We have all heard of the sayings “Kill Them With Kindness” and “Kill Them With Laughter”, but what about “Kill Them with Information”. That is the concept behind Lethal Generosity, first coined by social media pioneer Shel Israel in 2008. Lethal Generosity purports that the people and companies who are most generous in social media companies are also the most influential. And those who just promote their self-serving agenda very often fail. By being more generous to customers (e.g. posting the most tips, links, advice, case studies, best practices that followers find useful) than their competitors, a company can essentially eclipse them in the eyes of people who would buy or recommend their products or services.
With the proliferation of media channels and content providers, it is becoming increasingly difficult for companies to cut through the clutter, grab the attention of their target audience and communicate the value proposition of their products and/or services. The effectiveness of traditional TV, radio and print communication has diminished, and been supplanted by internet and the ubiquitous nature of social media. It is no longer enough to tell people about your products/services, companies must be seen as genuine, credible and authoritative in their area(s) of expertise.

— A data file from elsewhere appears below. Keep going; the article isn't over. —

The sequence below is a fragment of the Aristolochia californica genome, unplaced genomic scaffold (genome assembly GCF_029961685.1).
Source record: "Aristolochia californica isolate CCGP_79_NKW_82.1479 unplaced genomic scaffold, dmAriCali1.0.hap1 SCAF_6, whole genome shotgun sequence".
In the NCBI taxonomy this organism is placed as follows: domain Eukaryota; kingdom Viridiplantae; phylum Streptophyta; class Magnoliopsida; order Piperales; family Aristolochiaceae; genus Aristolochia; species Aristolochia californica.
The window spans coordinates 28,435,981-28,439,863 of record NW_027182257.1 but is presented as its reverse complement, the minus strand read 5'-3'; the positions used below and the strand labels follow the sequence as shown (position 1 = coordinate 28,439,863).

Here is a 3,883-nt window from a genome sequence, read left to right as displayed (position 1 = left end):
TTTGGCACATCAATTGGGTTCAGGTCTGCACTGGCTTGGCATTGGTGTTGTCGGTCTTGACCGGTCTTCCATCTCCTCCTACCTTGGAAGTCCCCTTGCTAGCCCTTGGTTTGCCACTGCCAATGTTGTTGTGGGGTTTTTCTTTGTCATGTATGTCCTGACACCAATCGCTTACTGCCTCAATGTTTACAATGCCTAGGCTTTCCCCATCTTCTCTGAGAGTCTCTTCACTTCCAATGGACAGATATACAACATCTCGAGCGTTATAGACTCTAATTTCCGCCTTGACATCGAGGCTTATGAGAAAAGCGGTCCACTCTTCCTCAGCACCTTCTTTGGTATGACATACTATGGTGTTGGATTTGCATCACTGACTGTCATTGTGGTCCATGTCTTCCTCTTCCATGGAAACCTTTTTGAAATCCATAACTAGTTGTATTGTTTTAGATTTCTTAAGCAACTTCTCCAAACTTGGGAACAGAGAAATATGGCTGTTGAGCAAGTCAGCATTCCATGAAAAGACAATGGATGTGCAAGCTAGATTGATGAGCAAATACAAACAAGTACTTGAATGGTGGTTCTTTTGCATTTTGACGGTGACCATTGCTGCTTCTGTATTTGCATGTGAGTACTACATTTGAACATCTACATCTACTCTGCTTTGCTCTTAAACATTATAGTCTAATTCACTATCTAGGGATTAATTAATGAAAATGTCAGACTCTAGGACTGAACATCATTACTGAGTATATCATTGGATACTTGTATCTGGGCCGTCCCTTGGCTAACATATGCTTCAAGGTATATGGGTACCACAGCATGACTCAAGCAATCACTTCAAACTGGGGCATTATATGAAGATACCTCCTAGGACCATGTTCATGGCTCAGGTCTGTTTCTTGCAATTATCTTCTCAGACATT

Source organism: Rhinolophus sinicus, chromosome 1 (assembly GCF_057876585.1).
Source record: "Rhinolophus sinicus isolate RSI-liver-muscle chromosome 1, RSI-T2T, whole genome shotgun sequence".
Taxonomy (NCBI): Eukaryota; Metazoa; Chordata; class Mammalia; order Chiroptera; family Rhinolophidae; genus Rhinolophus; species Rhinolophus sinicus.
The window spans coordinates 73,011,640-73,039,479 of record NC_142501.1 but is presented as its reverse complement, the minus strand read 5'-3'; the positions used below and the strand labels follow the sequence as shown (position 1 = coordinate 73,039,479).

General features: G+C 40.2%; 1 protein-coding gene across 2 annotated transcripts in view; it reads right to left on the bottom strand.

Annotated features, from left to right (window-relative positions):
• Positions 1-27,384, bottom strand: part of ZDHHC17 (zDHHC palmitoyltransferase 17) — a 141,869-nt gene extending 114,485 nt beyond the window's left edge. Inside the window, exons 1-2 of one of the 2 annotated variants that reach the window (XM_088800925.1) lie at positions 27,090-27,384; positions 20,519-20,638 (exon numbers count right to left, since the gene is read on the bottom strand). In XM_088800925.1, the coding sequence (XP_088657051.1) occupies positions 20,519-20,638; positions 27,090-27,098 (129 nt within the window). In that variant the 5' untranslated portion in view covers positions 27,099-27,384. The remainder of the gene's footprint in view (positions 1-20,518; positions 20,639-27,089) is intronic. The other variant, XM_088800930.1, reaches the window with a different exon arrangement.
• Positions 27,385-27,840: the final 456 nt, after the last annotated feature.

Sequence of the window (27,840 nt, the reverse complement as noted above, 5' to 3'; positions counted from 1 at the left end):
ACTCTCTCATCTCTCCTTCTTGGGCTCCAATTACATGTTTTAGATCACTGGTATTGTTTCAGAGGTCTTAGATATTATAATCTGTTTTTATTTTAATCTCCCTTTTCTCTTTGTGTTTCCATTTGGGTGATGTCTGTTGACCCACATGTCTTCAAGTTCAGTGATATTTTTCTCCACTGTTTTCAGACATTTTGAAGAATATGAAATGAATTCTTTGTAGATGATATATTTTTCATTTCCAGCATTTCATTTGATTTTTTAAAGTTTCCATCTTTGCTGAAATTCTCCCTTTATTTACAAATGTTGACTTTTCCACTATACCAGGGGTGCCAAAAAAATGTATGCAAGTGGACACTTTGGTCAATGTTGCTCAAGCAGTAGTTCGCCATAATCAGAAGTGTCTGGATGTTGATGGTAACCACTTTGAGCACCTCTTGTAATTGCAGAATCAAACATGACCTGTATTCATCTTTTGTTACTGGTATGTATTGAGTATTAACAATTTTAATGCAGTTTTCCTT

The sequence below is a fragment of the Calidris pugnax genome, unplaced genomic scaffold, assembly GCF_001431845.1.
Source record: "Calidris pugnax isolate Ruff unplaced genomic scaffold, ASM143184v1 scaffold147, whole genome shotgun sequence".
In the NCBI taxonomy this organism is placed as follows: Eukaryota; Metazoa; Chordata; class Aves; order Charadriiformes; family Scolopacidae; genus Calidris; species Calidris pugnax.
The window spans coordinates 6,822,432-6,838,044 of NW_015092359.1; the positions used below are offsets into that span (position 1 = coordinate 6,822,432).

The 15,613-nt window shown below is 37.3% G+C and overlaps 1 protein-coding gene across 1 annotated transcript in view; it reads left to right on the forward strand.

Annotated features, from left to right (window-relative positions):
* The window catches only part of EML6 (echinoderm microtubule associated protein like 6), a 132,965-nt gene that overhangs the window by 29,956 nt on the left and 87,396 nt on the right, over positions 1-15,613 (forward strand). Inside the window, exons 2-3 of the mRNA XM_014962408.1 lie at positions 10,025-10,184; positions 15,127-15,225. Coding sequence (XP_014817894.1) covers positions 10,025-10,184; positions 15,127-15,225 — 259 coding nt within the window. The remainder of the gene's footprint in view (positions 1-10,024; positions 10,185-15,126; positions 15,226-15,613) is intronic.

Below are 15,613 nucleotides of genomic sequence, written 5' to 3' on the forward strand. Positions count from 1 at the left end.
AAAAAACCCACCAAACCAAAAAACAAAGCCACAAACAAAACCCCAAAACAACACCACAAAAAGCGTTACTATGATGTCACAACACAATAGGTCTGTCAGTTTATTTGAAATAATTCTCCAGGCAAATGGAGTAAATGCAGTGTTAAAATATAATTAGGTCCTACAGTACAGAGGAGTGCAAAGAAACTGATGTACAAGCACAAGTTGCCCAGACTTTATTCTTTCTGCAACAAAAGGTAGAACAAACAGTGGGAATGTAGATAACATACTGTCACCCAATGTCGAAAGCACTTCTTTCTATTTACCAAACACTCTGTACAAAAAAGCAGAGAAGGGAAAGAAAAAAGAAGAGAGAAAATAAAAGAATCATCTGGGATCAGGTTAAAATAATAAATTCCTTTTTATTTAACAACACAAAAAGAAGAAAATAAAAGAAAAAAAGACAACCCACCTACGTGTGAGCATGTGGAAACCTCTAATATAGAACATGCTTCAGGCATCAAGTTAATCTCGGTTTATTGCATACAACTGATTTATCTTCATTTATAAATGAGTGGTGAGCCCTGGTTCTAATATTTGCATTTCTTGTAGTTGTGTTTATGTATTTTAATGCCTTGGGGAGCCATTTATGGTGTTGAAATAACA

By freely giving away their expertise and educating customers, companies can be positioned as the leading expert in an industry. This in turn can help solidify the relationship between brand and consumer, and make it exceedingly difficult for any other product, or competitive service to displace this bond.
An example of Lethal Generosity can be seen through a data storage community set up by Hitachi Data Systems as a wiki that became very active. Interestingly, the site was not branded as an HDS wiki, but rather opened up to the entire data storage community including other vendors, as well as customers, analysts, press and the like. Out of this anonymous act of generosity came a fascinating, but unsurprising development, the community recognized HDS’ contribution and the motives behind it and started calling the site “the HDS wiki”. The end result was that HDS was seen as the thought leader and in Shel Israel’s words: “Every time a competitor joined into the wiki conversation, it re-enforced Hitachi’s leadership.” If they did not join, the competitor was visibly boycotting a place customers found valuable.
“In social media, the best way to beat the competition is to be more generous with anything that your customer values and keep their agenda at the heart of everything your company does online.” – Stan Woods
Keep Killing Them With Lethal Generosity!